Personal Liability of Corporation President in New York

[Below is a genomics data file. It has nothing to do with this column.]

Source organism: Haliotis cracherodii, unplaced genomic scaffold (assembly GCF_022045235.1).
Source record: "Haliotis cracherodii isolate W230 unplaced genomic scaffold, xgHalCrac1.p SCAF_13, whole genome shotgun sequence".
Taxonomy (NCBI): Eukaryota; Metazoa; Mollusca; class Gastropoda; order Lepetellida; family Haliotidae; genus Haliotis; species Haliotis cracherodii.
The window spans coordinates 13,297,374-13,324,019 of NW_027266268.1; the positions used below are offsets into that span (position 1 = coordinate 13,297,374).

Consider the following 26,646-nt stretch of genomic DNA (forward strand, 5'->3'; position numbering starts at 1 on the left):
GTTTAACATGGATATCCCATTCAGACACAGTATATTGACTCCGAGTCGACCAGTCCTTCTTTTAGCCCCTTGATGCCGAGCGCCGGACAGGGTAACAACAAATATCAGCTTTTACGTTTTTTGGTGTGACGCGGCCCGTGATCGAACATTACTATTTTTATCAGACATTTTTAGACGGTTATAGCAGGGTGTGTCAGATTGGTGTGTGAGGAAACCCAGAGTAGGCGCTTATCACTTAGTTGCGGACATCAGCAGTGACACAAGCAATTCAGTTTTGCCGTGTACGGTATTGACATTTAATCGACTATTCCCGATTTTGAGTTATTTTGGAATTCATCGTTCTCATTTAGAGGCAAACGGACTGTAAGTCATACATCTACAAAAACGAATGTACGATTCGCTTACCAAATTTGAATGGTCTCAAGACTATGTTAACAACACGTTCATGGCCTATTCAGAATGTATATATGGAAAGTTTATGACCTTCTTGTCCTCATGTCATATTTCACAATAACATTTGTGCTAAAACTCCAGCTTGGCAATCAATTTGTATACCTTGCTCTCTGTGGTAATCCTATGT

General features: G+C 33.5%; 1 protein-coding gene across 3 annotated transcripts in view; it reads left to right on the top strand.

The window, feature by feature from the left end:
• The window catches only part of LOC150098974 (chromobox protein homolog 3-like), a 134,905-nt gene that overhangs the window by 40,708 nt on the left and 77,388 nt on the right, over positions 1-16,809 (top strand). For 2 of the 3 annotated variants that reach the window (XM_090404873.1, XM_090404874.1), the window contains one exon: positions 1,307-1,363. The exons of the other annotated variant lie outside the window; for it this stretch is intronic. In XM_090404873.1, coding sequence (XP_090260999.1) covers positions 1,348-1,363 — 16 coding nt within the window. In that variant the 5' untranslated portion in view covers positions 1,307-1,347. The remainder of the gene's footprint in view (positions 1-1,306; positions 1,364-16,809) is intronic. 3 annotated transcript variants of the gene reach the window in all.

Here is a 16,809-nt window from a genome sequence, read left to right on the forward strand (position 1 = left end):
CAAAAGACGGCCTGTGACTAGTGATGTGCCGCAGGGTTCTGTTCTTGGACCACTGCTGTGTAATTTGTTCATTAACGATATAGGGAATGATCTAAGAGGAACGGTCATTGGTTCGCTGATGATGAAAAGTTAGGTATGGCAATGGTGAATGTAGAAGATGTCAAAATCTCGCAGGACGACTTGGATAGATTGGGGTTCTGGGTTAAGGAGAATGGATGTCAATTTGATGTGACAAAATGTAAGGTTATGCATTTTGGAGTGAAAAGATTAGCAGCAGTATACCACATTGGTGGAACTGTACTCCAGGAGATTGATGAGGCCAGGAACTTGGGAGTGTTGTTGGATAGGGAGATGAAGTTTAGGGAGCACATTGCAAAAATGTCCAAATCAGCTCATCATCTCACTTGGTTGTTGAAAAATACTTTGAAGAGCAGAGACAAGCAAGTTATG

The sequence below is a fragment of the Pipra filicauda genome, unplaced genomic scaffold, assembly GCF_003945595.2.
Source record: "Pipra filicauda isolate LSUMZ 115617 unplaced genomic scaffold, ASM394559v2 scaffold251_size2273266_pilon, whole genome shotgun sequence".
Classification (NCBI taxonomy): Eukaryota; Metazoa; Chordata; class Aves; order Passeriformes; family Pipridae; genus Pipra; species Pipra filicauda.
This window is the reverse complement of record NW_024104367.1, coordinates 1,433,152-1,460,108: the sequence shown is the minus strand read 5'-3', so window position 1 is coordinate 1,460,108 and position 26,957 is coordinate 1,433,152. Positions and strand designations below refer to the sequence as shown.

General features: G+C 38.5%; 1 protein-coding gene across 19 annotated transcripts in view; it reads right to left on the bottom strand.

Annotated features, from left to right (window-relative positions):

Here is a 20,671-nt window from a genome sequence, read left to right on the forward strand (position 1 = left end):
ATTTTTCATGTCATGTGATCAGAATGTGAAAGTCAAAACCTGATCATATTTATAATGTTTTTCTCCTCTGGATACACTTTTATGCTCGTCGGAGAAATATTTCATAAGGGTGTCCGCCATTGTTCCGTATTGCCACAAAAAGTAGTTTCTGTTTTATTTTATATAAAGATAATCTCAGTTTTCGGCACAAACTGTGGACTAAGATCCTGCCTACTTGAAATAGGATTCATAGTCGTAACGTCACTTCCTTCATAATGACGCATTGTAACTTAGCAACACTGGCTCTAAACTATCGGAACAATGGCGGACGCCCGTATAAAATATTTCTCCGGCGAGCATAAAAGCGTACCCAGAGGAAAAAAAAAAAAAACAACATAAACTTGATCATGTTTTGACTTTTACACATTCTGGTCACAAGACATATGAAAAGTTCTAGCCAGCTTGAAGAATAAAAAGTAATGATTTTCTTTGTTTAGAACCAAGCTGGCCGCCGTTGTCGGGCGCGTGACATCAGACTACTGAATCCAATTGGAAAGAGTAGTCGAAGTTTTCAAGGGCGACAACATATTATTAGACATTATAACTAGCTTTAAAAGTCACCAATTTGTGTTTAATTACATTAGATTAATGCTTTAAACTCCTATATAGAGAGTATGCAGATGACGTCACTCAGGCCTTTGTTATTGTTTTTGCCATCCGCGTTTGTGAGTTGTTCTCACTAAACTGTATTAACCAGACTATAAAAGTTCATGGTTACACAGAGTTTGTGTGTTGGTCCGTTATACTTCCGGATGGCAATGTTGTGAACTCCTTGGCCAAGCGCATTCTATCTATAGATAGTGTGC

In Nigro v. Dwyer (438 F.Supp.2d 229 S.D.N.Y. 2006), plaintiffs sued a corporation's president personally for breach of contract, alleging that he was personally liable because he signed the agreement on behalf of the corporation while the corporation was dissolved. Addressing the personal liability of the president, the Southern District Court explained: . . . .The Poritzky court concluded that the facts before it smacked of possible fraud and abuse by the officers of closely-held corporations. The court expressed concern that "a former officer of a dissolved corporation could obtain credit and then upon subsequent discovery of the nonexistence of the corporation, by merely paying arrears in franchise taxes, could shift the personal liability which the law would otherwise impose upon him, back to the corporation." . . . For that reason, the Poritzky court held Wachtel personally liable for debts he had incurred in the name of the corporation while it was dissolved. Poritzky has been relied upon repeatedly over the years. In addition to WorldCom, Annicet Associates, Inc. v. Rapid Access Consulting, Inc., 171 Misc.2d 861, 864, 656 N.Y.S.2d 152 (Sup.Ct. Rockland County 1997). . . cites Poritzky's concern about fraud as the basis for not permitting an individual to avoid liability after a corporation is reinstated. . . . in Lodato v. Greyhawk N. Am., L.L.C., 10 Misc. 3d 418, 422, 807 N.Y.S.2d 818 (Sup.Ct. Kings Co.2005) , the court, after endorsing Poritzky's reasoning, suggested a number of factors that a court should consider in deciding whether or not liability should shift back to the corporation retroactively following reinstatement. According to Lodato, liability should shift back to the corporation only when the officer did not know about the corporation's dissolution; the dissolution was "truly inadvertent," rather than a result of neglect; and the corporation quickly sought reinstatement. Id. The Lodato court stated that a corporate officer could not be held liable for debts incurred on behalf of a reinstated corporation unless the plaintiff made "a showing of fraud or misrepresentation." Id. In Prentice, the individual defendant, Martin, was the president and chief operating officer and principal shareholder of Related Industries, Inc. Related was dissolved for failure to pay franchise taxes on June 24, 1981 and was reinstated to corporate status on January 2, 1985. After dissolution and before reinstatement, defendant, purporting to act on behalf of Related, entered into two contracts with plaintiff Prentice Corp. which contracts were later breached. . . . the court concluded that, absent fraud, a party who dealt with a corporation that was involuntarily dissolved for failure to pay franchise taxes had no remedy except against the corporation once it was reinstated, because reinstatement validated the acts taken during the period of dissolution "as if the charter had never been repealed." Nigro, 438 F.Supp.2d at 234-236). After discussing the various cases, the Second Circuit denied summary judgment against the corporation's president, in light of the factual issues "concerning the circumstances of the dissolution and reinstatement and the president's behavior during the interim period-including, specifically, his conduct at or about the time the contract was signed and his knowledge of the corporation's status at that time."